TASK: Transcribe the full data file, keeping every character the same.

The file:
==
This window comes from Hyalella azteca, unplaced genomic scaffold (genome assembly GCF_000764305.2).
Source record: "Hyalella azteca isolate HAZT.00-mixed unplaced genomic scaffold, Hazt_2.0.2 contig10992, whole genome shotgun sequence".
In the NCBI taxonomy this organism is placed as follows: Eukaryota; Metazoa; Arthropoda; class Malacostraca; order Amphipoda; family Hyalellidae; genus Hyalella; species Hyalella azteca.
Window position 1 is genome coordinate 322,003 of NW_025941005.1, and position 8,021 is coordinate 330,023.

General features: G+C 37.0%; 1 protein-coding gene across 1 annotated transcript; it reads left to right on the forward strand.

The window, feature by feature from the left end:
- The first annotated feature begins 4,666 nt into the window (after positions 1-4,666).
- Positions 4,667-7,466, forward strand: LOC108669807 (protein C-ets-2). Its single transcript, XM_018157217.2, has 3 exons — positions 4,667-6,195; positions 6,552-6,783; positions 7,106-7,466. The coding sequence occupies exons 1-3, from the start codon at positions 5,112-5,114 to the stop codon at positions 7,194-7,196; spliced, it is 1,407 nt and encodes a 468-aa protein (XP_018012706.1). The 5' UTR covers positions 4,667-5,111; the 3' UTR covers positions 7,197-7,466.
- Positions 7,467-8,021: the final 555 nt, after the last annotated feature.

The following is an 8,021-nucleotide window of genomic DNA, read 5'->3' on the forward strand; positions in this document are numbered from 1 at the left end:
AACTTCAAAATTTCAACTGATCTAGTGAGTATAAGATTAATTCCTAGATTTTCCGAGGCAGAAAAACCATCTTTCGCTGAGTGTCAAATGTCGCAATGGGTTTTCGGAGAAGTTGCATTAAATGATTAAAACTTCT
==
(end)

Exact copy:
This window comes from Hyalella azteca, unplaced genomic scaffold (genome assembly GCF_000764305.2).
Source record: "Hyalella azteca isolate HAZT.00-mixed unplaced genomic scaffold, Hazt_2.0.2 contig10992, whole genome shotgun sequence".
In the NCBI taxonomy this organism is placed as follows: Eukaryota; Metazoa; Arthropoda; class Malacostraca; order Amphipoda; family Hyalellidae; genus Hyalella; species Hyalella azteca.
Window position 1 is genome coordinate 322,003 of NW_025941005.1, and position 8,021 is coordinate 330,023.

General features: G+C 37.0%; 1 protein-coding gene across 1 annotated transcript; it reads left to right on the forward strand.

The window, feature by feature from the left end:
- The first annotated feature begins 4,666 nt into the window (after positions 1-4,666).
- Positions 4,667-7,466, forward strand: LOC108669807 (protein C-ets-2). Its single transcript, XM_018157217.2, has 3 exons — positions 4,667-6,195; positions 6,552-6,783; positions 7,106-7,466. The coding sequence occupies exons 1-3, from the start codon at positions 5,112-5,114 to the stop codon at positions 7,194-7,196; spliced, it is 1,407 nt and encodes a 468-aa protein (XP_018012706.1). The 5' UTR covers positions 4,667-5,111; the 3' UTR covers positions 7,197-7,466.
- Positions 7,467-8,021: the final 555 nt, after the last annotated feature.

The following is an 8,021-nucleotide window of genomic DNA, read 5'->3' on the forward strand; positions in this document are numbered from 1 at the left end:
AACTTCAAAATTTCAACTGATCTAGTGAGTATAAGATTAATTCCTAGATTTTCCGAGGCAGAAAAACCATCTTTCGCTGAGTGTCAAATGTCGCAATGGGTTTTCGGAGAAGTTGCATTAAATGATTAAAACTTCT